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Manager Given 10 Months’ Notice after Falsifying Expense Claims
Legal Affairs - Workplace Today®

An Ontario man was awarded 10 months’ notice after being terminated for falsifying expense claims.

When he was fired, he was 41 years old and was earning a salary of $142,000 plus entitlement to stock options. He had been working with a major pharmaceutical corporation since the age of 34 and before joining the company, he had nine years of similar work experience with other firms in the industry. He had two bachelor’s degrees, majoring in commerce and economics. He worked as a product manager, receiving promotions and pay raises while the number of people reporting to him increased, along with the size of the budget he was responsible for, which reached $19 million.

The company did a random audit of expense accounts of two of the manager’s subordinates. The subordinates and the manager attended a golf tournament and the company claimed he had misrepresented the people who attended and their reasons for attending in order to support expense claims. The receipts used to back up the expenditures were not connected with the expenditures. One alleged expenditure occurred between 1 and 2 a.m. and “involved a significant consumption of liquor” with a married female co-worker who was not with him on the night in question.

The firm also said he submitted personal receipts for reimbursement. The amount of money alleged to have been improperly claimed was less than $500.

The firm felt the man’s actions were fraudulent and three senior officials summoned him to a meeting to explain himself. He admitted he was mistaken about the times of meetings and events but insisted that they did take place. He said he disliked having to fill out expense forms and simply used any receipt in order to recoup his expenses. He denied any intention to defraud the company.

The manager was dismissed the next day. The man sued for wrongful dismissal, claiming 12 months’ salary plus stock options.

The court had to consider whether the man was entitled to any pay in lieu of notice, and if so, how much.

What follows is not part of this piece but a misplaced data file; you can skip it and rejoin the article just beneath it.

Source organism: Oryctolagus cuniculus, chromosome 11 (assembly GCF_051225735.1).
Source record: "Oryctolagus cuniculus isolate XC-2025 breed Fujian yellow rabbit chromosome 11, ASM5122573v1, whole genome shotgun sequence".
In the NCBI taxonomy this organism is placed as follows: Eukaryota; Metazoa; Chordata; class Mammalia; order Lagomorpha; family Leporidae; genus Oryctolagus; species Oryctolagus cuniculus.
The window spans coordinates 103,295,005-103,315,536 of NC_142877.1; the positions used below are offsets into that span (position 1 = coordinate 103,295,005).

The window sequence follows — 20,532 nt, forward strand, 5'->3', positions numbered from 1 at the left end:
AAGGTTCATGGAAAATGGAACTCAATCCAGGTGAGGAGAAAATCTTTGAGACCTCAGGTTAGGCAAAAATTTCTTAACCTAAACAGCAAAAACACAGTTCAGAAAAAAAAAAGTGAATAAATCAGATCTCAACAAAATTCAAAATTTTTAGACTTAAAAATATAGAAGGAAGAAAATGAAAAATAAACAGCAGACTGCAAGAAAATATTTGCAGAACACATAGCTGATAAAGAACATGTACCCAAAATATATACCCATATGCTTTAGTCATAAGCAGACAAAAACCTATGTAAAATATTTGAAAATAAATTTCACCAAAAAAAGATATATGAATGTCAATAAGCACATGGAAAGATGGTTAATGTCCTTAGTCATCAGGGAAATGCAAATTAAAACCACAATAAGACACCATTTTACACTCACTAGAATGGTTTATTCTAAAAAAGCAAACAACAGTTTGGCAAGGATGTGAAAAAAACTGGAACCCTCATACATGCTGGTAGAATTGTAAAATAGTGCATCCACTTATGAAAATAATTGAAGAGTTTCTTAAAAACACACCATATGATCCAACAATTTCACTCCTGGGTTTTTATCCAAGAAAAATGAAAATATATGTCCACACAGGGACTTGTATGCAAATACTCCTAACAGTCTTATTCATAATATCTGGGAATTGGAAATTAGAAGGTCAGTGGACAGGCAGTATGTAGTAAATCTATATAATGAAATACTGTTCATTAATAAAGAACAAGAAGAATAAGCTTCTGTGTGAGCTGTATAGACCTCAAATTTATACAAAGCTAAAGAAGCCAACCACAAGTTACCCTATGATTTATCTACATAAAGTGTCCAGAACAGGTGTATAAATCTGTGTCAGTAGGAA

The judge found that the dismissal was disproportionate to the manager’s conduct, especially given his “long and distinguished service” to the company and his many accomplishments, including two awards for service to the community. The fact that the company never considered his good performance in order to mitigate his discipline “was an error of some significance,” the judge found. “Objectively, the plaintiff’s explanations were unacceptable, and one can understand why… [the company] would have been irritated,” the judge said. Still, “I find it more appropriate to interpret the plaintiff’s conduct as reckless rather than fraudulent.”

The judge said that while the manager was not exempt from company policy regarding expense accounts, “practical people could see how such an employee, having lost receipts or failed to keep a proper record of expenditure may be tempted to rationalize an unorthodox recoupement strategy that an accountant might characterize as dishonest. The plaintiff testified, and I believe him, that he was not trying to get extra compensation from his employer, but rather was trying to be reimbursed for moneys spent for which he did not have receipts at the time of reporting. His behaviour is not to be condoned, but when all the circumstances are considered, dismissal without pay in lieu of notice is not warranted by the case law.”

The company should have reminded the manager of the serious nature of his conduct and put him on notice that it would not be tolerated again, the judge found.

The judge determined that the man should have been dismissed with salary in lieu of notice, and awarded him 10 months’ pay, given that he was a middle- to upper-manager. “I find that through his years of excellent service, the plaintiff significantly invested himself in his employer’s business. He has built up considerable seniority. To the extent that notice represents compensation for the years of service invested in the Corporation, this factor tends strongly towards a longer period of notice,” the decision stated.

“Dishonesty is never trivial, but human beings are not perfect,” the judge wrote. “When an employer determines that an employee is too dishonest to continue in its employment, the grounds for such a decision ought not to be three expense claims involving less than $500.00 that are consistent with carelessness or a temporary lapse of good judgment during a brief moment of a long and distinguished career, as was the case here.”

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